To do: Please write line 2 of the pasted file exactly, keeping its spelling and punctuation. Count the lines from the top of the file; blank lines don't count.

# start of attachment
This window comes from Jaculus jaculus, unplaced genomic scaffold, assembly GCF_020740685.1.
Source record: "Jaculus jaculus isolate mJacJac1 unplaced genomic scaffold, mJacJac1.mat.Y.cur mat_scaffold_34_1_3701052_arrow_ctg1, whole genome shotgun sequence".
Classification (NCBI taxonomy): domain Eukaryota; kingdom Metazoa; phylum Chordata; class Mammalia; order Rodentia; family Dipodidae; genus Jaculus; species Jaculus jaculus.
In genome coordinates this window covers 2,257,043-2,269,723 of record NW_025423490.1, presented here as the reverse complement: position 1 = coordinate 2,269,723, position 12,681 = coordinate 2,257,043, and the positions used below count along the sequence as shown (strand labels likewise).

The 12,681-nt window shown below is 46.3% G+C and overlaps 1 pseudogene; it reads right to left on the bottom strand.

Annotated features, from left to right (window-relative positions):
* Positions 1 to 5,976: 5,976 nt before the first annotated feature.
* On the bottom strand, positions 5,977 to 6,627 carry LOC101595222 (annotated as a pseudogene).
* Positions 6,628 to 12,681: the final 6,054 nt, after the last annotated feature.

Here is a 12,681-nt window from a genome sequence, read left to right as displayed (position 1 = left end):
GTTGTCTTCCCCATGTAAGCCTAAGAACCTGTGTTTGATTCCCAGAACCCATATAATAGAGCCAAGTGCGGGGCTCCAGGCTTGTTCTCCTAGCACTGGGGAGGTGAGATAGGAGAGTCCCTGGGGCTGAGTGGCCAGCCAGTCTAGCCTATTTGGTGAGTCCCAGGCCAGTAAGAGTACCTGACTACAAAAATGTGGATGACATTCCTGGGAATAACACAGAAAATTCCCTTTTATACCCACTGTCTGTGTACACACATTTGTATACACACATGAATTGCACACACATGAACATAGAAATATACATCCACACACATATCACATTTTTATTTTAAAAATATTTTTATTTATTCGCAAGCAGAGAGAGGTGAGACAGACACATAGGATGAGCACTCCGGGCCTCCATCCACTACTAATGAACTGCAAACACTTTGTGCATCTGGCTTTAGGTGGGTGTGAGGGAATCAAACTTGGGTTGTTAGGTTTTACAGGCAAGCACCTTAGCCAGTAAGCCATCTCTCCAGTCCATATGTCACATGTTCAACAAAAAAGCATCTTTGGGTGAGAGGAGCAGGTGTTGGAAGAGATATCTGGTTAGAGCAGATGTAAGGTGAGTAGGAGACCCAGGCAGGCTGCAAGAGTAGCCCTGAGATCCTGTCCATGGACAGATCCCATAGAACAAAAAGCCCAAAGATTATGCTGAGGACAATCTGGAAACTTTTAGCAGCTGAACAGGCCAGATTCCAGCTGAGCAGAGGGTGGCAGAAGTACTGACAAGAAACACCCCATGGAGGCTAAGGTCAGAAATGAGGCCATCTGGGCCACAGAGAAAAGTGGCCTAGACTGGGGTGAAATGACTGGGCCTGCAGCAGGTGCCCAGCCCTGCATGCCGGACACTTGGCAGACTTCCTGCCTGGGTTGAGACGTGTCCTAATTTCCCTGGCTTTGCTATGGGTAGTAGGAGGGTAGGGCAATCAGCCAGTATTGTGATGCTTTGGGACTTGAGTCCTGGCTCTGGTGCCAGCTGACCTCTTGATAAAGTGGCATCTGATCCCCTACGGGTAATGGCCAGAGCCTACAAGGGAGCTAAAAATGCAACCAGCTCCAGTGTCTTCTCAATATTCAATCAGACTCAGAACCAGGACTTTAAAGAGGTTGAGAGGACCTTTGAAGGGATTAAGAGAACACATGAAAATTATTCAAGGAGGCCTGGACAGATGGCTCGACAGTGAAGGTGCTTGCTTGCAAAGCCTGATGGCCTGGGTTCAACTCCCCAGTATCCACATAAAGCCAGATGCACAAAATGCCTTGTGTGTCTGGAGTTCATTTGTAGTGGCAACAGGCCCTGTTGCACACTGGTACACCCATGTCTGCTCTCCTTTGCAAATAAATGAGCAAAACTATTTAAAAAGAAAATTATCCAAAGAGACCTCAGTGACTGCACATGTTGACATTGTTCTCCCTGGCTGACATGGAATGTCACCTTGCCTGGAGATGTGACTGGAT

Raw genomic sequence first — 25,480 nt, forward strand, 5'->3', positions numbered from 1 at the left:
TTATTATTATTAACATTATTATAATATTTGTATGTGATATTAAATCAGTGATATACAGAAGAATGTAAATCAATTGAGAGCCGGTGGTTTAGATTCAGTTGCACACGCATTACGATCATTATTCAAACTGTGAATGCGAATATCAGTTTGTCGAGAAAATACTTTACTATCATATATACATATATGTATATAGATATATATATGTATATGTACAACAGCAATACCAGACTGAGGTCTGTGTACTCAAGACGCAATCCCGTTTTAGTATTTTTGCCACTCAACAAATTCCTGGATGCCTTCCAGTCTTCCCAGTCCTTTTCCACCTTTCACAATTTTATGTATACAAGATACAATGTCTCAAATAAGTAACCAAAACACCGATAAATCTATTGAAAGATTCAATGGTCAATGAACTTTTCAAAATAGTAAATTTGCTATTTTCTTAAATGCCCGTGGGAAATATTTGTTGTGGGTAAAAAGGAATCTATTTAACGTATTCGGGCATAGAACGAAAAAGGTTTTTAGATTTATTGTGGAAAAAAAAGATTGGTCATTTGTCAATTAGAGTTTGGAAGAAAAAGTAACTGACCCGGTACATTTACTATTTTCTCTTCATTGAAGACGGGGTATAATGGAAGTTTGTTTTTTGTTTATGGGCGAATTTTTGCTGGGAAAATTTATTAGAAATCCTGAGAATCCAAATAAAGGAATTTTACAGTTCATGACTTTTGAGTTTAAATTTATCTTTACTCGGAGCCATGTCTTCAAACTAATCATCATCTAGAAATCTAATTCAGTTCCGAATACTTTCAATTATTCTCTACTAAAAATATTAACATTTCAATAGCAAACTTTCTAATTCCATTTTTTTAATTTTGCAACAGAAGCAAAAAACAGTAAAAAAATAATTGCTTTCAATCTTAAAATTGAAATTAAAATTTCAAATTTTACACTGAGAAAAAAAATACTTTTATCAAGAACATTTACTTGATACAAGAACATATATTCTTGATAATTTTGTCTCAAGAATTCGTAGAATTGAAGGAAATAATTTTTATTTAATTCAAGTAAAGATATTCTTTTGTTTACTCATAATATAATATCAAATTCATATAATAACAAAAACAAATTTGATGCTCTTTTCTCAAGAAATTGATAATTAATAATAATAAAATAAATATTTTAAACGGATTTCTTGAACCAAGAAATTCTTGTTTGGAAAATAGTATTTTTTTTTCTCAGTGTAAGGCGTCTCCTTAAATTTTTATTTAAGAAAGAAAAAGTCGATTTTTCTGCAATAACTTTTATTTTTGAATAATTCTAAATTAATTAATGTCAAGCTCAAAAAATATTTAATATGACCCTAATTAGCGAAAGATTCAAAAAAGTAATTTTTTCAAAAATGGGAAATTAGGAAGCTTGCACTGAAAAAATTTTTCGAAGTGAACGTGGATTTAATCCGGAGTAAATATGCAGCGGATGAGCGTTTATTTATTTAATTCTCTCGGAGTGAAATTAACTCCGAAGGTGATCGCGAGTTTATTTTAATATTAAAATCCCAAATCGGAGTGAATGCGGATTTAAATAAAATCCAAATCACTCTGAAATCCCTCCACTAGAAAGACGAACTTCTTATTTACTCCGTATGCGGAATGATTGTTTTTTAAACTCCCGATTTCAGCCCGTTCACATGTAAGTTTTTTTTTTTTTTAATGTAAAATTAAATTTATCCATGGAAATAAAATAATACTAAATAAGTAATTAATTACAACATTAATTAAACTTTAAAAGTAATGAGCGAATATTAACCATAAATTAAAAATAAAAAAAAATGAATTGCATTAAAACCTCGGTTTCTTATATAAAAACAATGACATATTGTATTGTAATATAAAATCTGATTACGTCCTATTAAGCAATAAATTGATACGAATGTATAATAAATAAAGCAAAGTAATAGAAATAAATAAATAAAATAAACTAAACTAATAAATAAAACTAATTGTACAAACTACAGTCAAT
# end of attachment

Source record: "Jaculus jaculus isolate mJacJac1 unplaced genomic scaffold, mJacJac1.mat.Y.cur mat_scaffold_34_1_3701052_arrow_ctg1, whole genome shotgun sequence".